The Zookeeper's Wife is a well-intentioned, sweetly-made examination of kindness and determination, right when the world needs a nudge in that direction. It is certainly not without its issues, mainly the struggle in pacing and transition from the second to the third act, as well as a facing a slight tonal inconsistency that really settles. What it otherwise lacks though, it makes up for with handsome production values and Jessica Chastain's empathetic and moving performance, helmed by the directorial talents of Niki Caro. It is almost as if two films are playing out throughout The Zookeeper's Wife and although both are satisfying, they don't always gel in a sophisticated enough manner to be a fully-fledged success. It is engrossing when it moves at a brisk pace and refreshingly quiet and vulnerable - certainly more so than you would expect. It still remains weight and moving though, powering past its flaws to deliver a generally satisfying picture.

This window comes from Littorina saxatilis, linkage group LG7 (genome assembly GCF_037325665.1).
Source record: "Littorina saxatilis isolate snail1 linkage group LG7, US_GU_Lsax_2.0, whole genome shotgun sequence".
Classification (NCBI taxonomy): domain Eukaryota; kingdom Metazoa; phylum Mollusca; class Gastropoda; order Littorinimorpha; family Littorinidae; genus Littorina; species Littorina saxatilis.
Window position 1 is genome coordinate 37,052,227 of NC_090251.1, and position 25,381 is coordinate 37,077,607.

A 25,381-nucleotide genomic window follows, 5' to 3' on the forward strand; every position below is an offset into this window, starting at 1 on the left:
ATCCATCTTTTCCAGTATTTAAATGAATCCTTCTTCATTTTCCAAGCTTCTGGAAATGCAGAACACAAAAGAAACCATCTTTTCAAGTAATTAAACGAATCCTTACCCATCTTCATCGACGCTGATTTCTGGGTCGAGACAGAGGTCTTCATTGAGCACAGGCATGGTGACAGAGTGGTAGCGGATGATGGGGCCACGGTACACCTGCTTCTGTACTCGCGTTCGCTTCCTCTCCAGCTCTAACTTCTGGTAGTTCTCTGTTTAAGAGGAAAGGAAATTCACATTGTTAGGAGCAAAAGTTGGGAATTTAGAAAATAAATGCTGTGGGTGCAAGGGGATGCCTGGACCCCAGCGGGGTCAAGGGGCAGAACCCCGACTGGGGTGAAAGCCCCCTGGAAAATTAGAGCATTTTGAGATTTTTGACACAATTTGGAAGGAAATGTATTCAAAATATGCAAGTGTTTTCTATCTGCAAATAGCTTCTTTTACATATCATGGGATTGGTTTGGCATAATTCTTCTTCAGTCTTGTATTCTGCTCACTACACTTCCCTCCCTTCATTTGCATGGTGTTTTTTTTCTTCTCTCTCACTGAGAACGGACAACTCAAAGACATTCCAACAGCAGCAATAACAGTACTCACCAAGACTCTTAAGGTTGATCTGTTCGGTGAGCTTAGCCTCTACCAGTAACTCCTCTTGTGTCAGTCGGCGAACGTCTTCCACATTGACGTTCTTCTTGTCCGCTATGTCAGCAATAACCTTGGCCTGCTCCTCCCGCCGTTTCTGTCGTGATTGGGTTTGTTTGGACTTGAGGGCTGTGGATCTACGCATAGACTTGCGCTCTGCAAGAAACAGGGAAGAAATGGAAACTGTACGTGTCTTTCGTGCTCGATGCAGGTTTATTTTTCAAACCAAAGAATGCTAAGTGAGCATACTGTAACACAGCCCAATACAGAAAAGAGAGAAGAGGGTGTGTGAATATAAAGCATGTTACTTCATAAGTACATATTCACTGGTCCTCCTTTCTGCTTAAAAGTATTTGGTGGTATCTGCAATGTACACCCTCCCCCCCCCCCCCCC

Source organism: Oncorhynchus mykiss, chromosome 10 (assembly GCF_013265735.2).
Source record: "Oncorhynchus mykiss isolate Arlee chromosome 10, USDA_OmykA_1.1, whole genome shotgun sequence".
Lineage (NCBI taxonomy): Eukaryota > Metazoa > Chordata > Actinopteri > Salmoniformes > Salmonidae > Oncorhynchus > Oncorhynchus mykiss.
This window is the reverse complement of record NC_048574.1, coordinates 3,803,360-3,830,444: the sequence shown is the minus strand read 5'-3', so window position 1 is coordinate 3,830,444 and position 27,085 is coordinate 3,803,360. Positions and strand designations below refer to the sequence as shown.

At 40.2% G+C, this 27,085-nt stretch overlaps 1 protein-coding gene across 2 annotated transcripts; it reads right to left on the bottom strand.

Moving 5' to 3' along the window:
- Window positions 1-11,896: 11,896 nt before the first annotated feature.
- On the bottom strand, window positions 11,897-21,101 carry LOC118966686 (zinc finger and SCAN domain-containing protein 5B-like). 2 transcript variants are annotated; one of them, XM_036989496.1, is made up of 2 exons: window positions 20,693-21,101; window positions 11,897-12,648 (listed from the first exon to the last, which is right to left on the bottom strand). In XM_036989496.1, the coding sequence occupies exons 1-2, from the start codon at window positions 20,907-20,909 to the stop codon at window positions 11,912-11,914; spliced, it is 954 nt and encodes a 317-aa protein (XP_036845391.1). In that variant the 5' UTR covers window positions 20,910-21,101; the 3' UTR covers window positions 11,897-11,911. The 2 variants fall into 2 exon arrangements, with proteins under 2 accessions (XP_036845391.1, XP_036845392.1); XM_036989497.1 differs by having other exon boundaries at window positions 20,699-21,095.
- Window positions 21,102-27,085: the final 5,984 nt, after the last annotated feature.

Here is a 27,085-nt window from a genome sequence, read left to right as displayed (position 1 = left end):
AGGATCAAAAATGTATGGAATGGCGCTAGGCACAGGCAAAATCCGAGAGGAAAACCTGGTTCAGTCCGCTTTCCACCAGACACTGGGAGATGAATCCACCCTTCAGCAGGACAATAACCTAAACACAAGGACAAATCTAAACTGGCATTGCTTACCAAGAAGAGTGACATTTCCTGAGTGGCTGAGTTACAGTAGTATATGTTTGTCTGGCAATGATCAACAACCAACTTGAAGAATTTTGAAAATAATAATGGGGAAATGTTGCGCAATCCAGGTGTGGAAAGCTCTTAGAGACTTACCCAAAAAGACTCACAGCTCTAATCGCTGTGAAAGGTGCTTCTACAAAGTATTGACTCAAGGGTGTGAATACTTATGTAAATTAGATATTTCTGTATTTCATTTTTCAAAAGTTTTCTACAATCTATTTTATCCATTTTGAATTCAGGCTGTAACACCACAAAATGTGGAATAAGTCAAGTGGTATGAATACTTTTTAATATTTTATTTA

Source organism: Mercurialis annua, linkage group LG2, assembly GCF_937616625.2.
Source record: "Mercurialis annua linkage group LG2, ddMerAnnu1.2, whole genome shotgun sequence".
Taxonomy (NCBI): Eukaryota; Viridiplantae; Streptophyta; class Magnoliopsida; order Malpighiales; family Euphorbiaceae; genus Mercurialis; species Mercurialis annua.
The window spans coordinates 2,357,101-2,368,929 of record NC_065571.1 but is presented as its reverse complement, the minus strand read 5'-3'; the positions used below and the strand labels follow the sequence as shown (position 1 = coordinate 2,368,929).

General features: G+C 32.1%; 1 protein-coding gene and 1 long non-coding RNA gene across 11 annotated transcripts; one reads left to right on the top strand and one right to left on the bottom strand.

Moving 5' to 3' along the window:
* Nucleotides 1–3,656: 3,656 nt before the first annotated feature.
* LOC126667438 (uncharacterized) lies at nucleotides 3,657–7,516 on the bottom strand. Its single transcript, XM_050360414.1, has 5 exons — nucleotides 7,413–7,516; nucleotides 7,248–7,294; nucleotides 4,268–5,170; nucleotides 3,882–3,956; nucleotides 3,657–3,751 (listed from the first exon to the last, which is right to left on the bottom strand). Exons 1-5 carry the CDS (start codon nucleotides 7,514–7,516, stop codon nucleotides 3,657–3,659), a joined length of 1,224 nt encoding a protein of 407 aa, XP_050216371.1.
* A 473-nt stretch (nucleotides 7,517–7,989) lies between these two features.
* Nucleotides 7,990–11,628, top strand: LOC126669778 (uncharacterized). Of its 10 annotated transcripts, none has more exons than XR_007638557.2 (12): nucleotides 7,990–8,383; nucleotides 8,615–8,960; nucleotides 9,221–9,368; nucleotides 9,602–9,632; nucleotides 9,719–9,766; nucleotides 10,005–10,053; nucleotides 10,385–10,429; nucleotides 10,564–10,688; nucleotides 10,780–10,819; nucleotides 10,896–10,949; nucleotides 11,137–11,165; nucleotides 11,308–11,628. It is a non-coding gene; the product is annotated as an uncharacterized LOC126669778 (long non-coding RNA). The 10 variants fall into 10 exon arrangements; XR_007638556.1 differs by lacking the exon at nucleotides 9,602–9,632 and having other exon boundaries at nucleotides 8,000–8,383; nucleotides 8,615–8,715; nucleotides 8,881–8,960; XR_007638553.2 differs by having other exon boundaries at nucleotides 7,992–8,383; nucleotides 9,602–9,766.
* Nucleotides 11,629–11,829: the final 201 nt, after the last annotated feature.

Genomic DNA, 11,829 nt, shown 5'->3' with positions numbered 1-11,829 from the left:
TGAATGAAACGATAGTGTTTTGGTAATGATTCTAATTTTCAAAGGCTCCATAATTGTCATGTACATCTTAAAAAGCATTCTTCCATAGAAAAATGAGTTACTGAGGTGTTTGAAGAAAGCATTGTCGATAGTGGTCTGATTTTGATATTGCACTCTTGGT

Summary: The Zookeeper's Wife is a well-intentioned and handsome adaptation of a story worth telling and despite a terrific central performance from Jessica Chastain, its brought down by an overly sanitised approach to its facts-based tale and its unnecessarily long runtime.